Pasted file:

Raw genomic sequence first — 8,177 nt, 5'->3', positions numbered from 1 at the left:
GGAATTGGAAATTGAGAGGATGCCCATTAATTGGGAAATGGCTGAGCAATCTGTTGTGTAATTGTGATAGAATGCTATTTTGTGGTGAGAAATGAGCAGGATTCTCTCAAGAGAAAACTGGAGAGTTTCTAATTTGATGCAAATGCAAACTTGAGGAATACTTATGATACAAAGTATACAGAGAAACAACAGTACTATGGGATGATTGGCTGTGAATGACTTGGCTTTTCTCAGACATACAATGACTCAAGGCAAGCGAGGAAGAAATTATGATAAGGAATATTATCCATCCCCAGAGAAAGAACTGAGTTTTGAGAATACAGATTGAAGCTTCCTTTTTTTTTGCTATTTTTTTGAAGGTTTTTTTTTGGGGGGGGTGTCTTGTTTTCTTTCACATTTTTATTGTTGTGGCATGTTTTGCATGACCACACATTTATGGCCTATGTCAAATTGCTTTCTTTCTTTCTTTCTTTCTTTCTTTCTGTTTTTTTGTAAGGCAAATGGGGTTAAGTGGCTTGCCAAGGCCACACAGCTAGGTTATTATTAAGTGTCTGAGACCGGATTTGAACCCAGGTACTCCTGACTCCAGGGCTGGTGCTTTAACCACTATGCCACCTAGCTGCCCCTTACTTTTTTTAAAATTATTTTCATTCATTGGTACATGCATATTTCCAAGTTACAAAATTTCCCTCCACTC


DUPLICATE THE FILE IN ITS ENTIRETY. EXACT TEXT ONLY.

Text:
Raw genomic sequence first — 8,177 nt, 5'->3', positions numbered from 1 at the left:
GGAATTGGAAATTGAGAGGATGCCCATTAATTGGGAAATGGCTGAGCAATCTGTTGTGTAATTGTGATAGAATGCTATTTTGTGGTGAGAAATGAGCAGGATTCTCTCAAGAGAAAACTGGAGAGTTTCTAATTTGATGCAAATGCAAACTTGAGGAATACTTATGATACAAAGTATACAGAGAAACAACAGTACTATGGGATGATTGGCTGTGAATGACTTGGCTTTTCTCAGACATACAATGACTCAAGGCAAGCGAGGAAGAAATTATGATAAGGAATATTATCCATCCCCAGAGAAAGAACTGAGTTTTGAGAATACAGATTGAAGCTTCCTTTTTTTTTGCTATTTTTTTGAAGGTTTTTTTTTGGGGGGGGTGTCTTGTTTTCTTTCACATTTTTATTGTTGTGGCATGTTTTGCATGACCACACATTTATGGCCTATGTCAAATTGCTTTCTTTCTTTCTTTCTTTCTTTCTTTCTGTTTTTTTGTAAGGCAAATGGGGTTAAGTGGCTTGCCAAGGCCACACAGCTAGGTTATTATTAAGTGTCTGAGACCGGATTTGAACCCAGGTACTCCTGACTCCAGGGCTGGTGCTTTAACCACTATGCCACCTAGCTGCCCCTTACTTTTTTTAAAATTATTTTCATTCATTGGTACATGCATATTTCCAAGTTACAAAATTTCCCTCCACTC